Friday, February 21, 2020

Why Is That Rich, Oblivious, Red-Baiting Guy on the Debate Stage?

by Neil H. Buchanan

How far should candidates go in attacking each other during primaries?  How unfair is too unfair?  How awful is too awful?  Former Mayor Michael Bloomberg decided to cross the line two nights ago, and he went so far past it that I was temporarily at a loss for words.  But the red-baiting plutocrat actually did us an inadvertent favor, because in crossing that line, he actually exposed a deep similarity between communism and (Bloomberg's version of) capitalism.

I have been very hard on Pete Buttigieg and Amy Klobuchar for their unfair treatment of Elizabeth Warren, especially when they have falsely accused her of being vague and unrealistic.  Even so, those attacks might arguably not be the kind of thing that can readily translate into attack ads for the Republicans.  The difficult balancing act for candidates is in saying, "I'm better than her/him," without saying "She/He should never be president."  So let me be clear here.  If Bloomberg is the nominee, he should be president.  Trump is the alternative.  But Bloomberg came closer than I ever thought possible to making me think that the Democrats could end up with a candidate who should never be president.  And I am not talking about Bernie Sanders.

Bloomberg's gall is shocking, but understanding the root of his smarmy self-confidence can be educational for the rest of us.  We begin, however, by looking at what Bloomberg did that earned such excoriation.

Thursday, February 20, 2020

Someone Should Tell Trump About Prosecutors' Absolute Immunity

by Michael C. Dorf

I believe myself to be, overall, a pretty good parent, but like most parents, I've said or done things I regret. A low point for me came when my then-five-year-old daughter was resisting being dropped off for the first day of a half-day summer day camp at the local Y. I had a work meeting for which I was late and she was grabbing onto my leg and refusing to go with the "nice lady" (a teenage counselor) to play with the other five-year-olds. After my various efforts at coaxing and cajoling had failed, I resorted to a threat. "I guess I'll have to call the police," I said sternly.

My daughter looked at me and said with disdain and anger: "This is not the kind of thing you call the police for." She was right, of course. Needless to say, I did not call the police, and eventually she calmed down.

Knowing who can be held accountable for what by whom and in what way is much of what knowing about the law entails. Accordingly, I was proud of my daughter for intuitively understanding the scope of the criminal law and how it differs from the mechanisms available for resolving other sorts of disputes. I would like to say she was precocious in that regard, but upon reflection, I would acknowledge that even an average five-year-old would probably be surprised by a parent actually calling the police in response to a minor temper tantrum.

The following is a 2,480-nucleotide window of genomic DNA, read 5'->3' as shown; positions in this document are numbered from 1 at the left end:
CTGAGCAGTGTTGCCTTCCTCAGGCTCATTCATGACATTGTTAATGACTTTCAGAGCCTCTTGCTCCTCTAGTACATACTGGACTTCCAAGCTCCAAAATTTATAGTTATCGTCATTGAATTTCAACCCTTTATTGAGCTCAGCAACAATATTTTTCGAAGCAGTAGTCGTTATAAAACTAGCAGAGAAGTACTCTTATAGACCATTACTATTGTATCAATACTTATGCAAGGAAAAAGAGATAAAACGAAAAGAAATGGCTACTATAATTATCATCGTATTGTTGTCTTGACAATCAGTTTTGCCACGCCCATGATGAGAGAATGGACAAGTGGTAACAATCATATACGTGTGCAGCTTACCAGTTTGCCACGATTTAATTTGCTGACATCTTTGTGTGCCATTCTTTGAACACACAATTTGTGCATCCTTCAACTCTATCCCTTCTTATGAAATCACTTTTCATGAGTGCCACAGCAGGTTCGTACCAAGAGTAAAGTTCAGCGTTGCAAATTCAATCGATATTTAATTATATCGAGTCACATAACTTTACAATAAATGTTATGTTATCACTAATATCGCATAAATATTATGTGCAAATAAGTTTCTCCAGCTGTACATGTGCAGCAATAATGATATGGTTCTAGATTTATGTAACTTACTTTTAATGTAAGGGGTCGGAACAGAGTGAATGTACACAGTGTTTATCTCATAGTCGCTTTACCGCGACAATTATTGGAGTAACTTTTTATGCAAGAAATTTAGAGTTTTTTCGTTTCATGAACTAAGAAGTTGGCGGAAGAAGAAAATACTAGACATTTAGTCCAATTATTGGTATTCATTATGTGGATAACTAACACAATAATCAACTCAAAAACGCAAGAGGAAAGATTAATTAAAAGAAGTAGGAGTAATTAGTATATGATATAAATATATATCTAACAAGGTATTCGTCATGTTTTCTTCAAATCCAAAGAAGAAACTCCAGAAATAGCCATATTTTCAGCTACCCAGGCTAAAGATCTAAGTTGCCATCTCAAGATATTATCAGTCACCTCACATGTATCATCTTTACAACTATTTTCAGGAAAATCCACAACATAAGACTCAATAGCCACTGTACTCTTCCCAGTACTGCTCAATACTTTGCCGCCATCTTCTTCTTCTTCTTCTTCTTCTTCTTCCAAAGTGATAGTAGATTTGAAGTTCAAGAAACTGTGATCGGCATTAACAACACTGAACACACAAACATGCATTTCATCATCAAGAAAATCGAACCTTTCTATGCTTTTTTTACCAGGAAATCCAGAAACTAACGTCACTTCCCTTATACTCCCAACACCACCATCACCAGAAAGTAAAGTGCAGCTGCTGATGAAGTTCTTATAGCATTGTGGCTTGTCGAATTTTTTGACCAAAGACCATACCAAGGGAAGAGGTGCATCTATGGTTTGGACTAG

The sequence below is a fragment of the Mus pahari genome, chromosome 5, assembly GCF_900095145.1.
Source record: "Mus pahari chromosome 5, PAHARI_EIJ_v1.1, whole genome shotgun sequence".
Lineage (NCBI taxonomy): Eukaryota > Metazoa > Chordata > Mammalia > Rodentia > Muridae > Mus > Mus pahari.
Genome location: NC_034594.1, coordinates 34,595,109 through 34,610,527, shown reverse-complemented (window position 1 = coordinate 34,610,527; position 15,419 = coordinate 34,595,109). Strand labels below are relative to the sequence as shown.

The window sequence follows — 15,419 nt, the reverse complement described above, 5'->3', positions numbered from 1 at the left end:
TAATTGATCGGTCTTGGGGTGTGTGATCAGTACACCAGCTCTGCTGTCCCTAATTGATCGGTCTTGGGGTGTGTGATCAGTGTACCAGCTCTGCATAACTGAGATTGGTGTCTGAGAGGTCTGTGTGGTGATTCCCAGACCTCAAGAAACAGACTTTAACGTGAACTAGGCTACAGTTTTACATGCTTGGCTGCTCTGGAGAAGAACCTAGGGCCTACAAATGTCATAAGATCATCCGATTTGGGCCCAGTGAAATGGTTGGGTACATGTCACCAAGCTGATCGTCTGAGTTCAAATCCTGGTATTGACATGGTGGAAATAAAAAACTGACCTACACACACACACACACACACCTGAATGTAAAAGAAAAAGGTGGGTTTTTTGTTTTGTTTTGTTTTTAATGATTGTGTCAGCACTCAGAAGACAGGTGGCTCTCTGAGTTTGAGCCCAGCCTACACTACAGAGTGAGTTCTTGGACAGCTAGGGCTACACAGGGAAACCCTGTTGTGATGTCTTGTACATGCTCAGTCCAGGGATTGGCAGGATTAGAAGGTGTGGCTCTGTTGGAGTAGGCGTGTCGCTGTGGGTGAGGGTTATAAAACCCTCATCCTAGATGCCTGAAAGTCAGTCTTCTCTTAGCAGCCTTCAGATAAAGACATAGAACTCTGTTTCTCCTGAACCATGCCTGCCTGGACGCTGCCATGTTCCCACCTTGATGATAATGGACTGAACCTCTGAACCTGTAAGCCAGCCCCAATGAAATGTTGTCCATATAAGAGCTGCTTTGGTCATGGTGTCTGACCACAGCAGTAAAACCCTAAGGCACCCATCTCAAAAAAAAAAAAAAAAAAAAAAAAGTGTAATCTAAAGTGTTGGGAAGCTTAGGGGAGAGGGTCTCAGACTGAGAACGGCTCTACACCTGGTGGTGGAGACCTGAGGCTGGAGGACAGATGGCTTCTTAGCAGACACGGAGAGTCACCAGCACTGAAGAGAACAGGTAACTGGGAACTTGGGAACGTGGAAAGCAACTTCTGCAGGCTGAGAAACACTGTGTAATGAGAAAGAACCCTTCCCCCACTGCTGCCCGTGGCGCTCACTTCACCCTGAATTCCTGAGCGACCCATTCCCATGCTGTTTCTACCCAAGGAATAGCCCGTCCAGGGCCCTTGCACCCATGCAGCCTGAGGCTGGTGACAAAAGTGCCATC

Which brings me to our President, who, one would think, ought to have at least as good an understanding of the legal system as an average five-year-old, because: (a) he's 73 years old; (b) he or one of the companies he runs have been parties in literally thousands of lawsuits; and (c) he's, uhm, the President. One would think that, but one would be wrong.

Wednesday, February 19, 2020

Transparency Without Accountability is Worse than Opacity (Stone/Barr/Trump edition)

by Michael C. Dorf

The call by over two thousand Justice Department alumni for Attorney General William Barr to resign over his handling of the Roger Stone sentencing recommendation provides an occasion for reflecting on a side issue that has emerged in this and other scandals of the Trump administration. One former DOJ official who has not joined the call for Barr's resignation is his former deputy, George Terwilliger, who was interviewed last week on NPR. In addition to defending Barr, Terwilliger expressed some mild criticism of the president's tweeting, but then pivoted to offer a silver lining. He said:
I would agree that it would perhaps be better if the president didn't tweet about matters of this nature that are before the Justice Department. But on the other hand, there is a level of transparency as to his position that might not otherwise be seen.
In response to a follow-up question, Terwilliger repeated the claim, stating that "there's a certain level of transparency to the public that's there. This isn't some Nixonian, behind-the-scenes improper influence."

Is that right? If the president is improperly influencing DOJ prosecutions for political ends and otherwise befouling our national discourse, does the resulting transparency provide some offsetting compensation? The short answer is no.

Tuesday, February 18, 2020

How Does Political Argument Work When the President Does Whatever He Wants?

by Neil H. Buchanan

Donald Trump repeats himself quite often, and one of his favorite claims is that he has an "absolute right" to do whatever it is that he currently wants to do.  Most recently, for example, he claimed to have the absolute right to tell the Department of Justice what to do in the Roger Stone case (even though he denies having intervened).  He thinks that Article II of the Constitution means that "I have the right to do whatever I want as president," which would be funny if it were not so frightening.